- Check out some bathroom wall units for storage solutions
- Keep your toothbrush and toothpaste in a holder to keep the sink area tidy.
- Hang towels on a towel rail or fold or roll neatly on a shelf
Decluttering your kids’ Rooms
Teach children how to be organised and you’ll give them a head start in life! Explain to them why its so important to keep their room tidy – it will mean they have more space to play, they will be able to find everything easily and their toys won’t get stepped on and broken. Tell them that if they have toys they don’t want anymore some other child might love to play with them. Explain to them the concept of charity shops and how they turn their old toys into money to feed children in poor countries with no mummy or daddy. I’ve had 100% success rate with this one.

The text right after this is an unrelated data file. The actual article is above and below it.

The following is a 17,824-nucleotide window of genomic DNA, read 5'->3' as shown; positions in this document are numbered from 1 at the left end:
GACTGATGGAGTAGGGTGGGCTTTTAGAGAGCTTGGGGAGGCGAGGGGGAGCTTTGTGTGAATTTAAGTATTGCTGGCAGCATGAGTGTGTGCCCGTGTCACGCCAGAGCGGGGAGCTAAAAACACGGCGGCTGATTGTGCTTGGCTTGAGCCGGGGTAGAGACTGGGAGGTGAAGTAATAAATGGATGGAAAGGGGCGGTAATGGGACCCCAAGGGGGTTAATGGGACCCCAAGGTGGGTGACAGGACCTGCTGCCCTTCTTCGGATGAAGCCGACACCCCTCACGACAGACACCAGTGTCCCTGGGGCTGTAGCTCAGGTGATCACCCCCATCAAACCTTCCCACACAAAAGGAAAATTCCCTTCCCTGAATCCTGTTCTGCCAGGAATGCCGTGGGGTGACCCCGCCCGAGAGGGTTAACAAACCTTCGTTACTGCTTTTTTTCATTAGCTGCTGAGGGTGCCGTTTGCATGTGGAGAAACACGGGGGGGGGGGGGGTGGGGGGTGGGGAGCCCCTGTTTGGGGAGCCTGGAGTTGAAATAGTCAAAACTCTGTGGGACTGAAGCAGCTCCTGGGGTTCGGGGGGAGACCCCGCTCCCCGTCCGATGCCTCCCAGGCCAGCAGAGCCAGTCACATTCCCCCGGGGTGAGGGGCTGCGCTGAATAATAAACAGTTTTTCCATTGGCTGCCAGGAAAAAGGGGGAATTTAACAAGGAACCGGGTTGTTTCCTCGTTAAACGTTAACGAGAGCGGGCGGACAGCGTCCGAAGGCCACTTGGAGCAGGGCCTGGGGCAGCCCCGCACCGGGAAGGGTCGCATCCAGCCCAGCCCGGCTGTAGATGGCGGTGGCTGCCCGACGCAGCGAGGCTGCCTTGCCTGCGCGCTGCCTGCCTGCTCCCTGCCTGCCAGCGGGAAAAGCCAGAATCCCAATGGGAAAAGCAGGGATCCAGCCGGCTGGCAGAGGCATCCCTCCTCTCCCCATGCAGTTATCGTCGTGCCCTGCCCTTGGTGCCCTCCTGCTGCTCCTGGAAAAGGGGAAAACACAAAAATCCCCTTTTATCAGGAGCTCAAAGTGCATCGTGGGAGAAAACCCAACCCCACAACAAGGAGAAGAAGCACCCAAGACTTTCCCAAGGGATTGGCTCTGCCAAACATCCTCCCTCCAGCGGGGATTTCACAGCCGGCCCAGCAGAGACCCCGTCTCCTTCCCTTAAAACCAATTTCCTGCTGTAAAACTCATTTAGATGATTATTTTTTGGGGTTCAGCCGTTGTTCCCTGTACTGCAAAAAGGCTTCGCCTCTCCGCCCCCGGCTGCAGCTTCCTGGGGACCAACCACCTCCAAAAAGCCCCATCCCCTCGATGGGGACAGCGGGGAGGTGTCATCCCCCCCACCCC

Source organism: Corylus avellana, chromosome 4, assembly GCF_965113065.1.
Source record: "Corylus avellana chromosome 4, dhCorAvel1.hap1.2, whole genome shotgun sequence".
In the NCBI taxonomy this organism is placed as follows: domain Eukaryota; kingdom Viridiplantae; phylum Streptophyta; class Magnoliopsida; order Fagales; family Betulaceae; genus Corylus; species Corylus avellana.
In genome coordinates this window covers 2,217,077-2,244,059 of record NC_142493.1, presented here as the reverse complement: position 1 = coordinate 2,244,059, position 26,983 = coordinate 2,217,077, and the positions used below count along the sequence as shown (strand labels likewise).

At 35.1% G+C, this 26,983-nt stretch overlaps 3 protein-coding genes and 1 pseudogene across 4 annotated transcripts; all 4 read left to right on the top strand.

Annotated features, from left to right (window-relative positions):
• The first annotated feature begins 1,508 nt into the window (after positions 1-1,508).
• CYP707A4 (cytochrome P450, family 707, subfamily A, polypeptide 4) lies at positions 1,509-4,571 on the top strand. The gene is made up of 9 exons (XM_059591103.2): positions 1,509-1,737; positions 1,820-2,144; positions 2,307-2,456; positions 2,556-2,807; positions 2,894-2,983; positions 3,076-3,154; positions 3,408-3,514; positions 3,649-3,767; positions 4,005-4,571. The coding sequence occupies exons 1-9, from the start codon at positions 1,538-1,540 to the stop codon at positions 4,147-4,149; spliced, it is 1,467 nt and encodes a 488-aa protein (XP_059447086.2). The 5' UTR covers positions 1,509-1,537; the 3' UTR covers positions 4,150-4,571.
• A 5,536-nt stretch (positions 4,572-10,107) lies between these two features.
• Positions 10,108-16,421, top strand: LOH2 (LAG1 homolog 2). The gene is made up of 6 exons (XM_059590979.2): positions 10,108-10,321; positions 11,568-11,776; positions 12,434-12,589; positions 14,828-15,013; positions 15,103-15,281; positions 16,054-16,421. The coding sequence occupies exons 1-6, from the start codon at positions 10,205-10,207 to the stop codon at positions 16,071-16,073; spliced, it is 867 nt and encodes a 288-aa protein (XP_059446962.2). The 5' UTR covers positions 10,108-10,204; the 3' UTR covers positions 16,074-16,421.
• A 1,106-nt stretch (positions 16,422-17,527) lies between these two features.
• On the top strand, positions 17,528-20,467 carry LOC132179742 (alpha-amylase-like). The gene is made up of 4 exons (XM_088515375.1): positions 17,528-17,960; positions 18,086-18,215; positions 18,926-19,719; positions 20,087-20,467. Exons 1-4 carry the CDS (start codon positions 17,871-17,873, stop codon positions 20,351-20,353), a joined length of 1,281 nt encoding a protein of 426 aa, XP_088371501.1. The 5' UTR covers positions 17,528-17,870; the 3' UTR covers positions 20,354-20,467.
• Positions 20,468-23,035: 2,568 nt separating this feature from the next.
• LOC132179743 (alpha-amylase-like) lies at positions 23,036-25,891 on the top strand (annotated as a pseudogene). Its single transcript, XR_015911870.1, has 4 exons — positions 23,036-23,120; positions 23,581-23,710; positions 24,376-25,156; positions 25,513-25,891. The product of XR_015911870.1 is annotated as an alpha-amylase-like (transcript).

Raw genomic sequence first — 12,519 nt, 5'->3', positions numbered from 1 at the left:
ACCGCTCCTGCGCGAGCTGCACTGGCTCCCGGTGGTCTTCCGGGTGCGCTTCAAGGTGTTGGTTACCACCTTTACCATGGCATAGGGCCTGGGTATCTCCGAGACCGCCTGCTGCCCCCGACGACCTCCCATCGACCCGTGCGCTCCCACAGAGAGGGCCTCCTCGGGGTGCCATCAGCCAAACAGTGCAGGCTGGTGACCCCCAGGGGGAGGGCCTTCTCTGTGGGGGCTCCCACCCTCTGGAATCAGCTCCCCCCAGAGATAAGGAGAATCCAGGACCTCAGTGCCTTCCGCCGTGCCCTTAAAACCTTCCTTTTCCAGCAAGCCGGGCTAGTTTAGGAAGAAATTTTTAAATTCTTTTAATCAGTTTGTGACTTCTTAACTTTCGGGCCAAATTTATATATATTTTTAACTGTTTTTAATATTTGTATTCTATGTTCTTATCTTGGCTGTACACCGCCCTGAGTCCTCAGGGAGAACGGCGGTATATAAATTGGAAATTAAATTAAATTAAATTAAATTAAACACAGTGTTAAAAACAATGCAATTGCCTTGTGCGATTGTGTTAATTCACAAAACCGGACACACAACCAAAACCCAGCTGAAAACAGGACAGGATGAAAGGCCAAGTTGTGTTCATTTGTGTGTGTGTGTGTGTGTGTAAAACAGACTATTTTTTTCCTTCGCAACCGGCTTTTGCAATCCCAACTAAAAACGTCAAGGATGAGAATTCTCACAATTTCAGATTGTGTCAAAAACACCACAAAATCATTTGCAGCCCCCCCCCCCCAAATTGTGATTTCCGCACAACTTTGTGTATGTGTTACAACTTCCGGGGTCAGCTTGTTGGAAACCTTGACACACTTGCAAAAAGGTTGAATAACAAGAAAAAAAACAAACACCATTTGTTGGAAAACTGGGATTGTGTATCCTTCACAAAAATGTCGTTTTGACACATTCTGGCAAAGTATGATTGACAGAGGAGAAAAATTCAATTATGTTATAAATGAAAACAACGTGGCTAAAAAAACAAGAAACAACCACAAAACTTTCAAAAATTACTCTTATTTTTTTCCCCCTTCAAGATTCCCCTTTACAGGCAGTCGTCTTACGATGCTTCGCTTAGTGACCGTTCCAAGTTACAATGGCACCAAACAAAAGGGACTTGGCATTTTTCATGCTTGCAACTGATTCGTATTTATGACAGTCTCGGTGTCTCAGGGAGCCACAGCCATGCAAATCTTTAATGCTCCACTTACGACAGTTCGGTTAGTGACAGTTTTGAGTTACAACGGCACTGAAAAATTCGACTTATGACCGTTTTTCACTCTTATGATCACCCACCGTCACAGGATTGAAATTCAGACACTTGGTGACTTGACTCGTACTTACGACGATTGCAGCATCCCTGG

De-cluttering a kid’s room;
- Tidy the wardrobe and cupboards and get rid of anything outgrown or no longer needed.
- Throw away broken toys and give unwanted toys to a charity shop.
- Clear the floor as much as possible and put toys and games in bags and boxes.
- Tidy surfaces and book shelves.
Organising a kid’s room;
- Try to make the bedroom as attractive as possible so they’ll want to keep it tidy!
- Make use of space on top of the wardrobe for out of season clothes and items that the child doesn’t need to reach.
- If there is room under the bed it’s a great place to store toys and bits in plastic wheeled boxes that can be pulled out easily.
- Group similar toys together – all the bricks in one box, the games and puzzles in another, furry animals in another, so they know where to find them. If your children are small, cut pictures out of magazines and stick them on the front. Tiny kids can identify the brick box if it has a picture of some brick on it!